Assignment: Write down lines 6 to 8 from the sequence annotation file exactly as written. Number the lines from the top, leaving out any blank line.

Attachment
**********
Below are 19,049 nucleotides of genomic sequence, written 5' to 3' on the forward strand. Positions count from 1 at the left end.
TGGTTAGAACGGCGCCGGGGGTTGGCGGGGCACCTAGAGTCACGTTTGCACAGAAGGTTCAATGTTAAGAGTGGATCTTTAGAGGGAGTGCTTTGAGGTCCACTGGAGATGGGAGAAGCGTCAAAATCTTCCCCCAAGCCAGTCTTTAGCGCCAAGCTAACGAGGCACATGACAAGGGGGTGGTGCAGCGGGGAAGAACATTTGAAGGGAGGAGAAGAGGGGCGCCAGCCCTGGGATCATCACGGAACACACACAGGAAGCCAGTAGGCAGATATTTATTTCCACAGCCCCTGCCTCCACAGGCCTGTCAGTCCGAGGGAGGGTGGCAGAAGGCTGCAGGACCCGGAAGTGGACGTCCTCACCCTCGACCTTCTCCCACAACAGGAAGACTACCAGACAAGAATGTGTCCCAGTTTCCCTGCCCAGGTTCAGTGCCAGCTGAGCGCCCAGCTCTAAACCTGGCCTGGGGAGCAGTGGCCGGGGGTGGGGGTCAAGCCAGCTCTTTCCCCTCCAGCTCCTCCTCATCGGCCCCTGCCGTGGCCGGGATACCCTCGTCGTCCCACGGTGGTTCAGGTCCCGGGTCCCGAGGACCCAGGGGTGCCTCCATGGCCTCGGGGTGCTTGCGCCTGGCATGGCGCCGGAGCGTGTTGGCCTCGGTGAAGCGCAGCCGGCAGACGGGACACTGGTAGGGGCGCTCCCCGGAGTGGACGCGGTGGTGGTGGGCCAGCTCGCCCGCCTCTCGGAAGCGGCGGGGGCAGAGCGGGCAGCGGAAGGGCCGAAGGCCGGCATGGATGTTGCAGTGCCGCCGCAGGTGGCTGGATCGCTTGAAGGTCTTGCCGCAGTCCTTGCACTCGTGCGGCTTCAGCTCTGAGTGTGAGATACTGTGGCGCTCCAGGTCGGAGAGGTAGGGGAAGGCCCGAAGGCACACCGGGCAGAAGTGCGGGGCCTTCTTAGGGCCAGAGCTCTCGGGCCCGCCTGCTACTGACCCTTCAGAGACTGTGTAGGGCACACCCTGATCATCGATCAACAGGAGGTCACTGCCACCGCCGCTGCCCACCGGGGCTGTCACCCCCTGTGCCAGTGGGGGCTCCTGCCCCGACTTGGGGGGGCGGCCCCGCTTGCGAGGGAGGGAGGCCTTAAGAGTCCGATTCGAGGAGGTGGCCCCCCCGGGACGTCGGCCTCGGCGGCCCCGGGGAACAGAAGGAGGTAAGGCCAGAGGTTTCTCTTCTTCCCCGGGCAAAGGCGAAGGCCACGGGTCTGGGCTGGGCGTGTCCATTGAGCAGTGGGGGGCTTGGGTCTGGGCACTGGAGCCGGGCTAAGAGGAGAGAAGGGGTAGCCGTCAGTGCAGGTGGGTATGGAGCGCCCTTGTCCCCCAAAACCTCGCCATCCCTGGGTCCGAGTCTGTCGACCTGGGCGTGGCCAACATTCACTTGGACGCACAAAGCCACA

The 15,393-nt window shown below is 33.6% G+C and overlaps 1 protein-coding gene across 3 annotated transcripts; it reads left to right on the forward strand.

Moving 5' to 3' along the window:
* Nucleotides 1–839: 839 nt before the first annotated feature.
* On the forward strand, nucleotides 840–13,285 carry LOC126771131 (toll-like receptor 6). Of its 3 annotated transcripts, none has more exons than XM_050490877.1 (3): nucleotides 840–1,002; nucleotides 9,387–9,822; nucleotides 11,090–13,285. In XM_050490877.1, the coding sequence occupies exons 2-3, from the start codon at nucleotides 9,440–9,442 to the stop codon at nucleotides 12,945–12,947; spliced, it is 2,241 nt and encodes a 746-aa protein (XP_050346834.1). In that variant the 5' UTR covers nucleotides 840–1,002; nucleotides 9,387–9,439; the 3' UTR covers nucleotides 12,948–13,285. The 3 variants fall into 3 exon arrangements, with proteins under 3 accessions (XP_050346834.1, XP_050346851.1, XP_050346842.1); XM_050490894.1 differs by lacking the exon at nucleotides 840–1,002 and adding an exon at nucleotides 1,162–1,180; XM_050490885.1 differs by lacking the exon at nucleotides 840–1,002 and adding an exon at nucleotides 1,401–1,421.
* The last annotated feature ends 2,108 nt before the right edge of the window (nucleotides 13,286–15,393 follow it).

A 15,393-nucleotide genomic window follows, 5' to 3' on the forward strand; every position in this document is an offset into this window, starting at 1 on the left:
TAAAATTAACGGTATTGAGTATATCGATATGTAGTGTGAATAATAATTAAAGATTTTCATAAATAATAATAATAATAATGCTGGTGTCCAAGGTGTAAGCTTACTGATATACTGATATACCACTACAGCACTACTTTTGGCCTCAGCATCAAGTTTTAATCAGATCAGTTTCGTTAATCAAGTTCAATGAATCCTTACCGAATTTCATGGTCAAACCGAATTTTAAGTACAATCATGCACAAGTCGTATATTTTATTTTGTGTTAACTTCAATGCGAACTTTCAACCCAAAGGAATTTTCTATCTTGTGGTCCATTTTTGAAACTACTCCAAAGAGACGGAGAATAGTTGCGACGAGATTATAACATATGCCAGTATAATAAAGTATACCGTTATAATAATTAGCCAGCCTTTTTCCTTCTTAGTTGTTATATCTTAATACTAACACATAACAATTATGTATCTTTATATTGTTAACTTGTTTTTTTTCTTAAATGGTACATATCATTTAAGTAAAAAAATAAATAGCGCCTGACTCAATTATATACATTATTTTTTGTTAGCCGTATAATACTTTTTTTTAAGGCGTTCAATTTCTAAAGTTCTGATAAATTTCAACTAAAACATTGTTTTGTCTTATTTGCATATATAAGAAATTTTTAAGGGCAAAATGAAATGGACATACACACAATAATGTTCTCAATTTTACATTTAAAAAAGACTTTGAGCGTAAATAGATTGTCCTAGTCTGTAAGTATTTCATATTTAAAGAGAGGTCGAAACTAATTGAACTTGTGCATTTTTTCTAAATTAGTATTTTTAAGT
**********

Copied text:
* On the forward strand, nucleotides 840–13,285 carry LOC126771131 (toll-like receptor 6). Of its 3 annotated transcripts, none has more exons than XM_050490877.1 (3): nucleotides 840–1,002; nucleotides 9,387–9,822; nucleotides 11,090–13,285. In XM_050490877.1, the coding sequence occupies exons 2-3, from the start codon at nucleotides 9,440–9,442 to the stop codon at nucleotides 12,945–12,947; spliced, it is 2,241 nt and encodes a 746-aa protein (XP_050346834.1). In that variant the 5' UTR covers nucleotides 840–1,002; nucleotides 9,387–9,439; the 3' UTR covers nucleotides 12,948–13,285. The 3 variants fall into 3 exon arrangements, with proteins under 3 accessions (XP_050346834.1, XP_050346851.1, XP_050346842.1); XM_050490894.1 differs by lacking the exon at nucleotides 840–1,002 and adding an exon at nucleotides 1,162–1,180; XM_050490885.1 differs by lacking the exon at nucleotides 840–1,002 and adding an exon at nucleotides 1,401–1,421.
* The last annotated feature ends 2,108 nt before the right edge of the window (nucleotides 13,286–15,393 follow it).

A 15,393-nucleotide genomic window follows, 5' to 3' on the forward strand; every position in this document is an offset into this window, starting at 1 on the left: